In the biocontrol of plant-based diseases, rhizospheric microbes possess several mechanisms that allow for antagonistic potential against different diseases. These mechanisms include, but are not limited to, the following: siderophore and hydrogen cyanide production, antibiosis activity, induced systemic response, hyperparasitism, and others. Antibiosis is a process in biocontrol mechanisms which is achieved by the production of secondary metabolites, like volatile compounds and antibiotics, by beneficial microbes which help to antagonize pathogens in the host plants [4].
Presently, beneficial bacteria are currently used in the formulation of inoculants in two forms: solid and liquid carriers. These inoculant formulations are used in a variety of commercially important agricultural crops [5]. Carrier-based bioinoculants demonstrate efficiency through their capacity to influence the shelf life of the inoculant. Thus, the judicious choice of a suitable carrier is paramount not only in ensuring the preservation of the inoculant’s shelf life during storage but also in enhancing its efficacy in agricultural fields [6]. Sugarcane (Saccharum officinarum) is renowned for its extensive cultivation and the significant byproduct it generates in the form of bagasse, which is the dry, fibrous residue that remains after the extraction of sugarcane juice [7]. This agro-waste has been used and reported as a suitable and inert carrier matrix for the bioformulation of products involving microbial inoculations. Therefore, the objective of this research is to assess the effectiveness of biocontrol agents formulated using sugarcane-bagasse as a carrier matrix in combating phytopathogens and promoting plant growth.

2. Materials and Methods

2.1. Collection and Isolation of PGPR Strains

A rhizospheric soil sample was collected from the rhizosphere of selected plants using standard methods according to Verma and Yadav. [8]. The PGPR strain was isolated from the sample using serial dilution and spread plate methods according to Sivasakthi et al. [9] to obtain pure isolates.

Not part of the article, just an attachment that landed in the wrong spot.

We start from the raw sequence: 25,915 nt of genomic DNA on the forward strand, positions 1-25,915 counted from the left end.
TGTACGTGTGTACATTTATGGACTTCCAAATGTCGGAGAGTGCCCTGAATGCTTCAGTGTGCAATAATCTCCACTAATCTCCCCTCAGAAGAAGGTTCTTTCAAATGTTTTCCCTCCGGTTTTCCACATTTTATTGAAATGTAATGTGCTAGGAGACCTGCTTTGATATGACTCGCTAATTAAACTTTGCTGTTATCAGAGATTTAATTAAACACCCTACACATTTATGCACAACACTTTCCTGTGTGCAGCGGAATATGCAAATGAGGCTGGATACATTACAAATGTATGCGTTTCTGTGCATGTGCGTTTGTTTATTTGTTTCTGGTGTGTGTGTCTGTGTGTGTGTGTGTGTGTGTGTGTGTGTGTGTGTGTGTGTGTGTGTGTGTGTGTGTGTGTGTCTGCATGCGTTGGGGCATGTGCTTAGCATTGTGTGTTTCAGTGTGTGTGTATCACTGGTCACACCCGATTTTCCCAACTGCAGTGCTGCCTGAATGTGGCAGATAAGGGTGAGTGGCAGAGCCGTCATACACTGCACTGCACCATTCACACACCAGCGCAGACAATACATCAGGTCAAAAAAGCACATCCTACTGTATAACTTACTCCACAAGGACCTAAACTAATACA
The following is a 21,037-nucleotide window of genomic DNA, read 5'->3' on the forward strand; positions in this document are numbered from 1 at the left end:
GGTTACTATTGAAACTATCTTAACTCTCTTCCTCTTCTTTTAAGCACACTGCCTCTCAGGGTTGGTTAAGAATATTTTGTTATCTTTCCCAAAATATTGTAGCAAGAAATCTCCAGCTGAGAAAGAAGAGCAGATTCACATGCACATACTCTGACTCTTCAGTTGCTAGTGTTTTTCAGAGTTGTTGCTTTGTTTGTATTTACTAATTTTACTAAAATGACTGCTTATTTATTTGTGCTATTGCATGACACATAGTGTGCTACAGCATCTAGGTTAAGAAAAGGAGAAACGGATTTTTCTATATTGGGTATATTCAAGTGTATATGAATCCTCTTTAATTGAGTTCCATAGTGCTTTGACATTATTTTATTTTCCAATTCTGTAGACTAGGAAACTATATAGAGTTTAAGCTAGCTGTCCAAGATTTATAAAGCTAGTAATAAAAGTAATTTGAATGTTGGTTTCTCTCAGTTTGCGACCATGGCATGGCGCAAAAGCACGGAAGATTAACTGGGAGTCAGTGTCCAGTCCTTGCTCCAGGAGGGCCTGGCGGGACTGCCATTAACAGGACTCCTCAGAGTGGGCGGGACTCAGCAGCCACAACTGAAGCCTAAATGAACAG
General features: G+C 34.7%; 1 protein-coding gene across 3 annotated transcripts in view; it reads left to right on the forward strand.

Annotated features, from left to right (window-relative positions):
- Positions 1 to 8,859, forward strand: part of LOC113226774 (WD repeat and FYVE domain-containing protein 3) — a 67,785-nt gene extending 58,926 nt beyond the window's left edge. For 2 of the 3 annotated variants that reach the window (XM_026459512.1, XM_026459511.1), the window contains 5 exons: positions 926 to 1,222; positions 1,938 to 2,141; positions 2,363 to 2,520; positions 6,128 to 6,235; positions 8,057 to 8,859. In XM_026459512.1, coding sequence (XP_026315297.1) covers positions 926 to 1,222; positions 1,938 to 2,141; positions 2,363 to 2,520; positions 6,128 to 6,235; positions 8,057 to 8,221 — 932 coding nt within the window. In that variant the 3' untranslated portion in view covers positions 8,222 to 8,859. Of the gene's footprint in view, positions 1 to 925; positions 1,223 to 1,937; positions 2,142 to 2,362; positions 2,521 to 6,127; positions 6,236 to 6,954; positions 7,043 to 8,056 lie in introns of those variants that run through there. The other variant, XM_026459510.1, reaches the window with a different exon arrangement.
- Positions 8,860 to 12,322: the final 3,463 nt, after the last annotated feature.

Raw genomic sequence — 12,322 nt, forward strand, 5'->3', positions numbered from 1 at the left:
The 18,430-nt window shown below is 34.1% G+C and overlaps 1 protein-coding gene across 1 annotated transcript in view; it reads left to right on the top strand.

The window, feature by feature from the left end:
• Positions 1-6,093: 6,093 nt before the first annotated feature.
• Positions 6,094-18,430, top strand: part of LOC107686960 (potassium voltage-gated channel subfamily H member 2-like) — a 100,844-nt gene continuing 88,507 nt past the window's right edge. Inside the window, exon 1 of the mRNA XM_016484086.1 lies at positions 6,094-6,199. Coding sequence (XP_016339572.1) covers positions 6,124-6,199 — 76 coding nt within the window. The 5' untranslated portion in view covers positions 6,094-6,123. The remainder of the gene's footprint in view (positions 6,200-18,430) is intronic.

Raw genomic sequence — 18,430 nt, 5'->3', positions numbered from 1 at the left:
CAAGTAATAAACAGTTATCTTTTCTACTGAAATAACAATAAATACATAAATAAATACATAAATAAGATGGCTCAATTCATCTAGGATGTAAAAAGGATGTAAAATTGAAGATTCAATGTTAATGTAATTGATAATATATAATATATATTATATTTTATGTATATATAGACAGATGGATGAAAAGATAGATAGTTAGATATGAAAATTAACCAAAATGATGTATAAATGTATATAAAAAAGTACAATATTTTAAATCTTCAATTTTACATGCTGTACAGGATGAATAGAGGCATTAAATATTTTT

2.2. Evaluation of Antagonistic Activity Using Antibiosis Method

The agar streak method was employed to evaluate the antagonistic activity of isolated rhizospheric bacteria against phytopathogens to determine their antibiosis potential. The isolated rhizospheric bacteria and a fungal pathogen (collected from a culture collection center) identified as Aspergillus niger were used for the assay according to Sellem et al. [10]. Isolates with inhibition zones (haloes without mycelial development or deformed hyphae) larger than 2 mm were selected and identified phenotypically according to Ehis-Eriakha et al. [11].

2.3. Inoculum Preparation and Formulation of Sugarcane-Bagasse-Based Biocontrol Agents

Rhizobacterial strains with antibiosis properties were used for the preparation of the inoculum according to Riaz et al. [12]. For the formulation, 60 g of the prepared and sterilized sugarcane bagasse was introduced into bacterial pellets in approximately 1:10 ratio (weight/volume). The mixture of sugarcane-bagasse and liquid culture was vortexed for 45 min in support of homogenous mixing of the bacterial cell within the bagasse matrix and dried at room temperature (28 ± 10 °C) (Figure 1). The experiment was performed in triplicate. The containers were sealed in airtight sterilized packs to prevent any potential contamination according to Ansari and Jaikishun [13], with slight modifications.

2.4. Determination of the Water Absorption and Adhesion Capacity of the Formulant

Water absorption capacity was determined using the method described by Norhasnan et al. [14] and calculated using the following equation:
% M = W t W 0 W 0 × 100